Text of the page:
Bodybuilding is a strange sport. I can imagine what it must look like to an outsider – half-naked, veiny, orange crazy-people parading around on stage in the name of vanity. And I mean, it kind of is that. But there’s more to it; there must be, for so many people to participate in it, right? So here’s an inside look at what the bodybuilding competition experience is like.
One to Two Days Out
Amateur (NPC – National Physique Committee) bodybuilding competitions take place all over the country, and now that I am a IFBB professional competitor, they’ll take place all over the world! This means you have to travel, and it’s best to arrive two days before the competition to give your body time to adjust to a potential different climate and recover from any bloating caused by your flight.
Generally there are rolling check-ins throughout the afternoon. At check-ins, your height is measured so that you can be placed in an appropriate height class. You also receive your competitor number button, which you wear on your left hip on stage so that the judges can easily identify you.
I have very attentive coaches, so I check in with them every 3-4 hours, either in person, or by sending photos if they aren’t present at that particular competition. They are able to see the subtle changes in my physique and tweak my water and carb intake accordingly. It’s amazing!
I also have to eat a balanced meal every 2-3 hours – something like chicken, vegetables, and rice or sweet potato. During competition season I eat 6 meals spaced evenly throughout the day.
Arguably the weirdest part of competing is the super dark spray tan that every competitor must get in order to show off their musculature under the bright stage lights. My personal preference is Liquid Sun Rayz. Here’s how tanning goes:
You enter a meeting room in the host hotel which is covered from floor to ceiling with sheets or tarps. One of the airbrushers (female only) calls you over to a nylon pop-up tent. You get completely nude and enter the tent, and the airbrusher sprays you with very deep tanner that gets darker over time.
When she’s done, you have to wait for the tan to dry before getting dressed again, so you walk, naked, to the center of the room where they have box fans set up. You, with all of your other naked brethren, stand like a gingerbread man, shivering in front of a fan. Modesty? Out the window!
Another coat of spray tan, then hair (if you have long hair – I don’t!) and makeup, and then it’s a waiting game for a few hours before you hit the stage. Backstage, you’ll see people munching on rice cakes with peanut butter and lying on the ground with their legs propped up. The rice cakes are to fill up your muscles, and resting with your legs up is to keep the blood out of your legs so that they look leaner and more defined.
The competition expeditors (the people who organize things backstage) start to line competitors up by division. There are many divisions within NPC/IFBB bodybuilding, and they differ between women and men. I personally compete in figure.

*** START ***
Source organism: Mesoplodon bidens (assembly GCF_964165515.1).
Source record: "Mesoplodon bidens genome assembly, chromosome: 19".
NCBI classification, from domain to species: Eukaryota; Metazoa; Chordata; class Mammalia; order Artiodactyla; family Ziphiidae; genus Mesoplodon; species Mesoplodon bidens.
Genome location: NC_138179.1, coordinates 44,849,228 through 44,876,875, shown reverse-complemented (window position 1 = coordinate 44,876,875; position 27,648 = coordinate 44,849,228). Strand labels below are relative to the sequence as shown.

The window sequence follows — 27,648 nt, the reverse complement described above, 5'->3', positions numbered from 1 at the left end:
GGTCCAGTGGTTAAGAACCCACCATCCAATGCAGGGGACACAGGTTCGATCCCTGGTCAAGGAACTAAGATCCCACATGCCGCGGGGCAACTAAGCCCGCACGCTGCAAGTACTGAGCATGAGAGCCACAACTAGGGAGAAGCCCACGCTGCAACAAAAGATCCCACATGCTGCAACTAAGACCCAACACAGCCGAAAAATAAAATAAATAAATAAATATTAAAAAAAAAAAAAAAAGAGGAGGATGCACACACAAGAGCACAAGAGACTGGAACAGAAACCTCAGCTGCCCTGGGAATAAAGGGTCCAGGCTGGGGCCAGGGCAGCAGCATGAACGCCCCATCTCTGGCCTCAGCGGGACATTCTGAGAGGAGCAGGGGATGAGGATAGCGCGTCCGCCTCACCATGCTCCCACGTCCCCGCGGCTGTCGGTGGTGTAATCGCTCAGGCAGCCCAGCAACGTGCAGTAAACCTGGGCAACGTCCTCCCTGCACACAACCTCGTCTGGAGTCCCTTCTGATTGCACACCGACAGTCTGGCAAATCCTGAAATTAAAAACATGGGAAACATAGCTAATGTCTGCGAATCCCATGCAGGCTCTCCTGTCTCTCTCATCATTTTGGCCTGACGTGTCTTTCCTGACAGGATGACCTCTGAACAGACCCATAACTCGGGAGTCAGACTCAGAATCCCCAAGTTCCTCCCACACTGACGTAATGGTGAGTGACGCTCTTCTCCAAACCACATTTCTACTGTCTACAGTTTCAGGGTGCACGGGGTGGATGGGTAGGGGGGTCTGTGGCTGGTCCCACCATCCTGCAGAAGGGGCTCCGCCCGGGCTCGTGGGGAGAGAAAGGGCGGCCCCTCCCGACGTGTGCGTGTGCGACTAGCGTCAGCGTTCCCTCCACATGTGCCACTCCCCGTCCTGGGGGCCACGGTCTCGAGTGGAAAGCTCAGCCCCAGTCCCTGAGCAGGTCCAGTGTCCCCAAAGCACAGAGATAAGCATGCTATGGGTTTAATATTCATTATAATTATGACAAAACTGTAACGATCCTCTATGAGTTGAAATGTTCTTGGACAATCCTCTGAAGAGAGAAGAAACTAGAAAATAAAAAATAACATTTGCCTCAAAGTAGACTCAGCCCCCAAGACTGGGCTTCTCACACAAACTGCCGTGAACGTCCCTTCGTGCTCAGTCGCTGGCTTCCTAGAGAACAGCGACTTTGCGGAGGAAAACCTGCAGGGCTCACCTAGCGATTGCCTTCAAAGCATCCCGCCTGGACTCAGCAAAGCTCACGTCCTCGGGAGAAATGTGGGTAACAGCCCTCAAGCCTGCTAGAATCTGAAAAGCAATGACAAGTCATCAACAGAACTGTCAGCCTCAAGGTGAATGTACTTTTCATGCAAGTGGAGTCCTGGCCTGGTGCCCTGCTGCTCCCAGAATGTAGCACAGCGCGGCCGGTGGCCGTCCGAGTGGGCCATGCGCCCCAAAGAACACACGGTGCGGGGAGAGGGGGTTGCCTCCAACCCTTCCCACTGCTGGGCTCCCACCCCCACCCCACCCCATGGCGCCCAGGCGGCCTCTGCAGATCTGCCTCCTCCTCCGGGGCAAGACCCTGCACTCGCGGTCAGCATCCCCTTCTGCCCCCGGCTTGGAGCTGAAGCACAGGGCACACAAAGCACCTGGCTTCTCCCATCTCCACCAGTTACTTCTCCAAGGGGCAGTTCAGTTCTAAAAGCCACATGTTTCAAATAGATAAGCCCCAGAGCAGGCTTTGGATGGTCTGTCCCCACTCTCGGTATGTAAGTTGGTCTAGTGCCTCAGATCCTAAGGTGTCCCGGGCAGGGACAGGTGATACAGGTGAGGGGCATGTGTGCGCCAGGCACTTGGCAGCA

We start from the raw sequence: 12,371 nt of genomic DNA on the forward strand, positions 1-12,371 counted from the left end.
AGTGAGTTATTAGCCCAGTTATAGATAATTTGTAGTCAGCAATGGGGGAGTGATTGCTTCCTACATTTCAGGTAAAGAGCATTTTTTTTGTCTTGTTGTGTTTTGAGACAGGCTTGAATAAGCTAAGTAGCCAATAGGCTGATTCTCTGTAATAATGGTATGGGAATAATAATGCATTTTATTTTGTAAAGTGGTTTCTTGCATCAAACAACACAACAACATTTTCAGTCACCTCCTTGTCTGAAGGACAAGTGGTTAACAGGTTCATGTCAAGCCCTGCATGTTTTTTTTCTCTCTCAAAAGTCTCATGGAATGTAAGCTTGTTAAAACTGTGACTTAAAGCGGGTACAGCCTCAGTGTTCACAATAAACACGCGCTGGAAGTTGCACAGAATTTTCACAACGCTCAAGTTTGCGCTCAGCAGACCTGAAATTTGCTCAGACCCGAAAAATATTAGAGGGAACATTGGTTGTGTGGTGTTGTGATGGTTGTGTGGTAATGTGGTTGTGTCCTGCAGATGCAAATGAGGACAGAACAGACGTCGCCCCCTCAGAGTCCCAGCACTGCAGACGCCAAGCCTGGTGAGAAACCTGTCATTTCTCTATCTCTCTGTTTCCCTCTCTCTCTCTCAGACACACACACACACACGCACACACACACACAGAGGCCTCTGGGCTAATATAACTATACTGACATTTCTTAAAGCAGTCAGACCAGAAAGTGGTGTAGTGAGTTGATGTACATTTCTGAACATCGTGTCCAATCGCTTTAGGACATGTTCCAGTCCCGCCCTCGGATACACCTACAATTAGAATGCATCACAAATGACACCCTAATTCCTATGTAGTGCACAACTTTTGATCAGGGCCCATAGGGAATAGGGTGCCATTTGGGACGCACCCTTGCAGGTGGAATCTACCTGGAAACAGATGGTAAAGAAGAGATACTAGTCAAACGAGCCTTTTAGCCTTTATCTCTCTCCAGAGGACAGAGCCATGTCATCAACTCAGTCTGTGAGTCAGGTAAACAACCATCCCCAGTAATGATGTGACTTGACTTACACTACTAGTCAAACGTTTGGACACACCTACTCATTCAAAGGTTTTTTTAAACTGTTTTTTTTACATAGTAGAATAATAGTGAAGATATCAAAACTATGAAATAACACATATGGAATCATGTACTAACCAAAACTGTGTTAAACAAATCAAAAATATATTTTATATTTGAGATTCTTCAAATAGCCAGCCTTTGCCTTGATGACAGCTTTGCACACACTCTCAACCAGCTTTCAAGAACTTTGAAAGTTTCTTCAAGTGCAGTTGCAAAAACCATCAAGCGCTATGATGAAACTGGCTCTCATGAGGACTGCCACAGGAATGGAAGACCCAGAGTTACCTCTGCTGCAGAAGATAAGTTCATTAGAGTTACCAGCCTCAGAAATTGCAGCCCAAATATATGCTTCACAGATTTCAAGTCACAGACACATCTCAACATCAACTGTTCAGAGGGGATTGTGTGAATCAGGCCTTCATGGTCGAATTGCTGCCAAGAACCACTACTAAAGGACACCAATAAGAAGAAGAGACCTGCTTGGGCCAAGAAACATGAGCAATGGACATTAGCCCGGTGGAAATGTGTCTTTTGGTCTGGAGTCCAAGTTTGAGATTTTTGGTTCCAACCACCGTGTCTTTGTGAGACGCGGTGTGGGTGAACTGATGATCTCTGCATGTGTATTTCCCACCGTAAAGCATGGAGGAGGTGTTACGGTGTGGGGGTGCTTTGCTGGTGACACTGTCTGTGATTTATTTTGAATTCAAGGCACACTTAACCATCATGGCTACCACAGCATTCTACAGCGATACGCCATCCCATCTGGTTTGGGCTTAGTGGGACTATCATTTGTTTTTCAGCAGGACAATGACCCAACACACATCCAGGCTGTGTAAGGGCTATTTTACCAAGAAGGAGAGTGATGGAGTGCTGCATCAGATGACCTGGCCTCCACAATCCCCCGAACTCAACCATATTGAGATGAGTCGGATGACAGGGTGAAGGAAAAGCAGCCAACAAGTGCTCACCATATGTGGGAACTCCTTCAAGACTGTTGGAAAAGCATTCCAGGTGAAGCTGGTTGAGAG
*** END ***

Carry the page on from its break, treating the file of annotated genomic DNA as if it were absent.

Then, the big moment arrives. Prejudging is when competitors get the most stage time, and it’s when the judges truly decide who will win. Competitors are called onto the stage one by one. In my division, figure, each of us walks to the center of the stage, does a front pose, right side pose, back pose, and left side pose, and then walks to the side of the stage.
This is your chance to make a big impression, so I walk slowly and with confidence, and think to myself, “Make it beautiful.”
Judges write down the numbers of the competitors they like the most, and begin callouts. This is when they call 5-6 competitors at a time to the front of the stage and compare them to one another. First callouts is the best – this means you’re in the top of your class. Generally speaking, the closer to the center of the stage, the more likely you are to have gotten first place.
Often, finals are the following day. You have a pretty good idea of how you did, but can’t be sure until awards are given out at finals. Unfortunately, this means sticking to your strict diet for one more day, and another sticky coat of competition tan that morning.
At finals, all the competitors in a height class enter the stage. The judges then call out the top placers in reverse order to receive their trophies (fifth place, fourth place, third place, etc.).
After finals, everyone is so relieved. They’ve been dieting for months and are ready to let loose a little and eat a dang cookie, for goodness’ sake.
Depending on how a competitor places, they might be hopping right back onto a training plan and diet after a more relaxed weekend of treats, or they might be entering an offseason to make some improvements before they compete again at the next level. Read this post to see what my post-competition plans are.
Competitors often compete first in local NPC shows to get a feel for it, moving onto a national qualifier when they are ready. If they place well at a national qualifier, they can compete for an IFBB pro card at one of a handful of national shows! Winning a pro card is highly coveted and very prestigious. I won mine in July 2015 at my third figure show!
If you’re interested in more about my fitness journey, follow me on Instagram: @chanmeleon! I regularly post progress photos, random thoughts, and fitness inspiration. See you there!
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